Centre for Disease Control and Prevention (CDC), in the USA, initiated a campaign- Tips From Former Smokers (Tips) in March, 2012. This campaign helped people with illness caused by the long term smoke exposure and second-hand smoke exposure. From 2012-2018, approximately 16.4 million people attempted quitting, while 1 million people became successful.

The goal of this campaign was to build awareness about the long-term smoking and second-hand smoke exposure, help people quit smoking and encourage people for avoiding second-hand smoke especially from a family member. The target audience were smokers of age 18-54 years and their families, and healthcare provider.

The campaign successfully helped smoker to cross perceived barriers by providing proper support and motivation. The campaign included many doctors, nurses, pharmacists and health care provider who helped their patients to quit smoking. They were motivated to not smoke while around their families or non-smoker so that the risk of second-hand smoke exposure may be reduced.

Conclusion on Barriers to Smoking Cessation

The tobacco smoking had taken millions of lives every year. This problem is prevalent in every corner of society, mostly in lower-income and middle-income family. The psychology of health behaviour tells the reason why smokers find the cessation very difficult. For the well-being of those individuals it is really important to help them out as a society and provide them such environment which helps them in quit smoking. The withdrawal phase is crucial and smokers is most vulnerable at this stage. Many campaigns are using biopsychology to promote harms of smoking and help them to quit smoking. Not just smokers, their families and other people in their vicinity are affected.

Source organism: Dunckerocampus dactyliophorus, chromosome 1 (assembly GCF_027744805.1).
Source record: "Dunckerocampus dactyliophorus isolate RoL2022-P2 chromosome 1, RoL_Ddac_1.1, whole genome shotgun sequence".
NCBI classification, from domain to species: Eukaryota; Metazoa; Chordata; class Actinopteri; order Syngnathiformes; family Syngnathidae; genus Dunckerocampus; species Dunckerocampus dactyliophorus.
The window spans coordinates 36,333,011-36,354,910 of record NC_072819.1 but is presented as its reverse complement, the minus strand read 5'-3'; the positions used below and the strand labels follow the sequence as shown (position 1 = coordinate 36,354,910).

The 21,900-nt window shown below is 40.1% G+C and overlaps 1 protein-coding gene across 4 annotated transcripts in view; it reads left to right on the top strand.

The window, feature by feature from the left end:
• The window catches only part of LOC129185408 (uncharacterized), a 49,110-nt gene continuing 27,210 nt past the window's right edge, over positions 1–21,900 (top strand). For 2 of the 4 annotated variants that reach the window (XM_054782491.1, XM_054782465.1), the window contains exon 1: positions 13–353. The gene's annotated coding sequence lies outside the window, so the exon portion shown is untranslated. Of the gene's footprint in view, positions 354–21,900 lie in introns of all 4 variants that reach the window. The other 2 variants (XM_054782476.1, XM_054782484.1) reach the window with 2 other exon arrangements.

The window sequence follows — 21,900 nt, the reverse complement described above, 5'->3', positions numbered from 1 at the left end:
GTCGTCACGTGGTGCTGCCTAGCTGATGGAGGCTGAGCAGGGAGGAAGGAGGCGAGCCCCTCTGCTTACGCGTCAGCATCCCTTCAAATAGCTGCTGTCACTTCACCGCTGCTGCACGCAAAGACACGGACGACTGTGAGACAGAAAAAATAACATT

Referensces for Barriers to Smoking Cessation

About the Campaign. (2020). Centre for Disease Control and Prevention. Retrieved on 19 August, 2020 from https://www.cdc.gov/tobacco/campaign/tips/about/index.html

Chean, K. Y., Goh, L. G., Liew, K. W., Tan, C. C., Choi, X. L., Tan, K. C., & Ooi, S. T. (2019). Barriers to smoking cessation: a qualitative study from the perspective of primary care in Malaysia. BMJ open, 9(7), e025491.

Fernander, A. F., Shavers, V. L., & Hammons, G. J. (2007). A biopsychosocial approach to examining tobacco‐related health disparities among racially classified social groups. Addiction, 102, 43-57

Kagee, A., & Freeman, M. (2017). Mental Health and Physical Health (Including HIV/AIDS). International Encyclopaedia of Public Health, 35–44. doi:10.1016/b978-0-12-803678-5.00282-4 

Nagle, A., Schofield, M., & Redman, S. (1999). Australian nurses' smoking behaviour, knowledge and attitude towards providing smoking cessation care to their patients. Health Promotion International, 14(2), 133-144.

National Tobacco Campaign. (2020). Department of Health, Australian Government. Retrieved on 22 July, 2020 from https://www.health.gov.au/initiatives-and-programs/national-tobacco-campaign

Norman, P., & Conner, M. (2017). Health Behaviour. Reference Module in Neuroscience and Biobehavioral Psychology. Doi:10.1016/b978-0-12-809324-5.05143-9 

Pardavila-Belio, M. I., Canga-Armayor, A., Duaso, M. J., Pueyo-Garrigues, S., Pueyo-Garrigues, M., & Canga-Armayor, N. (2019). Understanding how a smoking cessation intervention changes beliefs, self-efficacy, and intention to quit: a secondary analysis of a pragmatic randomized controlled trial. Translational Behavioral Medicine, 9(1), 58-66.

The Five Domain of Well-Being. 2015. Full Frame Initiative. Retrieved from https://dmh.mo.gov/sites/dmh/files/media/file/2019/01/mhc-meeting-five-domains-of-wellbeing-10132016.pdf

Tobacco. 2020. World Health Organisation. Retrieved on 27 May, 2020 from https://www.who.int/news-room/fact-sheets/detail/tobacco

Usman, S., Notoadmodjo, S., Rochadi, K., & Zuska, F. (2014). Changing Smoking Behaviour of Staff at Dr. Zainoel Abidin Provincial General Hospital, Banda Aceh. Advances in Public Health, 12. Doi: https://doi.org/10.1155/2014/316274